Thereâ€™s talk in Washington of a delay of the transition to digital TV. I can understand the reasoning â€“ the federal program that offered $40 vouchers for those who want to buy the devices needed to pick up digital signals, ran out of money.
While I sympathize with the reasoning, delaying the transition is a very bad idea. Here are four reasons why:
(1) It turns a minor bungle (the underfunded voucher program) into a much bigger bungle. For years now, the switchover date has been drilled into our heads. To push back the date is going to cause more confusion than just biting the bullet and going through with it.
(2) Second, the transition has been, if anything, far too overhyped. According to a recent report by Nielsen, only 5.7% of households are unprepared for the transition.
(3) Despite what many may believe, TV is not a necessity. If anything, the Internet has become a medium critical to interaction with the world. TV is a perk. For those affected by the transition, either find $40 for the converter, or visit local libraries to access content via hulu.com or YouTube.
(4) This may seem harsh, and some might ask â€œwhy does it matter?â€ Because not switching over holds back 100% of the US population. Verizon bought up the frequency freed up by the transition, and is utilizing that spectrum to drive its 4G technology, LTE, into the marketplace by the end of 2009. Delays in the transition may delay the advancement of the US infrastructure.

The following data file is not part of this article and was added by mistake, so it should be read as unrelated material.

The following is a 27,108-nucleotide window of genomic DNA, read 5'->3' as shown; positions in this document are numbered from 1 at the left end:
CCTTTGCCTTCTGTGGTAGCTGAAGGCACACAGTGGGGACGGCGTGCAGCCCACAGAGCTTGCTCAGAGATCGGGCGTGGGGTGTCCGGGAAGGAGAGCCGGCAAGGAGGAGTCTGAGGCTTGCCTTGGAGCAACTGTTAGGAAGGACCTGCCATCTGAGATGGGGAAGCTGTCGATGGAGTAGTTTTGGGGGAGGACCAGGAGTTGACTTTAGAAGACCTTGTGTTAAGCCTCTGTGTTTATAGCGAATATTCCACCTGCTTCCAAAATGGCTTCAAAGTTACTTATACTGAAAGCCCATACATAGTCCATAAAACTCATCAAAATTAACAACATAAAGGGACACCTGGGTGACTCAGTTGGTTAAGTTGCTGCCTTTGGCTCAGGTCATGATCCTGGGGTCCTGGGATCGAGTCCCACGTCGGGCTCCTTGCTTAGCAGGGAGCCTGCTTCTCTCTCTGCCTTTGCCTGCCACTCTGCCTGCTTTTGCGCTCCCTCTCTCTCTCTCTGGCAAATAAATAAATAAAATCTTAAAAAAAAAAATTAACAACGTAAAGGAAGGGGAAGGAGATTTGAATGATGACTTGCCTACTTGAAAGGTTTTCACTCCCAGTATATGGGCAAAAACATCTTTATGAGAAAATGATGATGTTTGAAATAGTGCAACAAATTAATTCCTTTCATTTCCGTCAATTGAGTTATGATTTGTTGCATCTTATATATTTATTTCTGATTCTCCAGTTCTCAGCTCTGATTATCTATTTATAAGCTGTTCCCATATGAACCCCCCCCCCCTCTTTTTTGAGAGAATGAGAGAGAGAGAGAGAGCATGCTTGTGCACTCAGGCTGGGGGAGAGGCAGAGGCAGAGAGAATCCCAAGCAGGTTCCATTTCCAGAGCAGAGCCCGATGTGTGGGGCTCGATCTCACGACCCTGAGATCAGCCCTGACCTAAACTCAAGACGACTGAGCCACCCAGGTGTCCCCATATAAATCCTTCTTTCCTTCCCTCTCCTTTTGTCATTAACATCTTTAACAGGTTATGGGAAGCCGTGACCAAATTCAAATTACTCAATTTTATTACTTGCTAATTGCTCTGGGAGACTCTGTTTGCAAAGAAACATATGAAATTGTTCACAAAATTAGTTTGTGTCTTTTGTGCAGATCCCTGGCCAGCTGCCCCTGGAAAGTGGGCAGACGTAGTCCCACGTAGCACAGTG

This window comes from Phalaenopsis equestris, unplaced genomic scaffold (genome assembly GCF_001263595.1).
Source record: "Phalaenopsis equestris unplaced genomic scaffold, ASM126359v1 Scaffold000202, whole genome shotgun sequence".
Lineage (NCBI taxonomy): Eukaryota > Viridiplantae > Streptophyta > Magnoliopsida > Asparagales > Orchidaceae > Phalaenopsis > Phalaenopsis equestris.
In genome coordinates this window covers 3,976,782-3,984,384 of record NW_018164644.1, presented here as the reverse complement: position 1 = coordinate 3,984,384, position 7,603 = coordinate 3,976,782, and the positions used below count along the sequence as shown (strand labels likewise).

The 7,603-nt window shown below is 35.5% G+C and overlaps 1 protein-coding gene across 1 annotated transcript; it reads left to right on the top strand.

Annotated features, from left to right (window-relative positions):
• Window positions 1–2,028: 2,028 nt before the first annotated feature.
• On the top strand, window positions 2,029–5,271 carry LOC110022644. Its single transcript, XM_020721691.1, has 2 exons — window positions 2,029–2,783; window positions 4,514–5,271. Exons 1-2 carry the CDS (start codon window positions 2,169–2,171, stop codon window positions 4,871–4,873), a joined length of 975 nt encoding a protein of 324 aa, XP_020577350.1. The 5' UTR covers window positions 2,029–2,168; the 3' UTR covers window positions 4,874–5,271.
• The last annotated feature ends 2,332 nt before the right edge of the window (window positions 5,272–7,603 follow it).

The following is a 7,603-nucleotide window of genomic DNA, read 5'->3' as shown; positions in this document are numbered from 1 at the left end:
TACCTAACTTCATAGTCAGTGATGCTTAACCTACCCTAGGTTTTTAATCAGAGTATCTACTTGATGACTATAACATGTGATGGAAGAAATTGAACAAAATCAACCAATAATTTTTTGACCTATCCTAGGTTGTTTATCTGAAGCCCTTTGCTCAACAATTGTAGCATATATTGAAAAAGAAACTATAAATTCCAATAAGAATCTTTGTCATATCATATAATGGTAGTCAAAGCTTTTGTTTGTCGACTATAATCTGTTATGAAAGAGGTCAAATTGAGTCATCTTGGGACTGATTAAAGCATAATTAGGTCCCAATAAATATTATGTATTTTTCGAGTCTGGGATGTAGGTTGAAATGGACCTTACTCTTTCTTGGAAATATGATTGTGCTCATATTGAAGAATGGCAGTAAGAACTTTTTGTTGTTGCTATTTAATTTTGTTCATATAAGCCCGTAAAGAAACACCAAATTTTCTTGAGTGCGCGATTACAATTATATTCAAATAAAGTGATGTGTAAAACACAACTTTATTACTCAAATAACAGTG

I find it humorous that the government is pushing for a delay of DTV while at the same time President Obamaâ€™s administration is pushing for broadband. The governmentâ€™s stance on digital TV illustrates a deep understanding of the limited reach of hardwired infrastructure, and the need to support over-the-air (OTA) transmission of content. Meanwhile, the government is throwing its support behind broadband (a hardwired solution whose days are numbered) and turning a blind eye to the OTA solution on the horizon.
And yet two thirds of those without broadband arenâ€™t interested in getting it. Of those with broadband, they want faster speeds. 4G technology would reach the third of users that donâ€™t have broadband but would like it. It would provide faster speeds for everyone else with a cable or DSL broadband connection. And it would provide that connection across devices, from mobiles to desktops. Verizon is the one company that is pushing hardest to help the US catch up to the rest of the world in digital access, with its efforts in both fiber and 4G.
The government should be supporting this attempt, not potentially delaying it. Especially when there are potential conflicts of interest in the Obama administration.
We need to embrace the future, not dally in the past. Things in the digital age move too fast for that.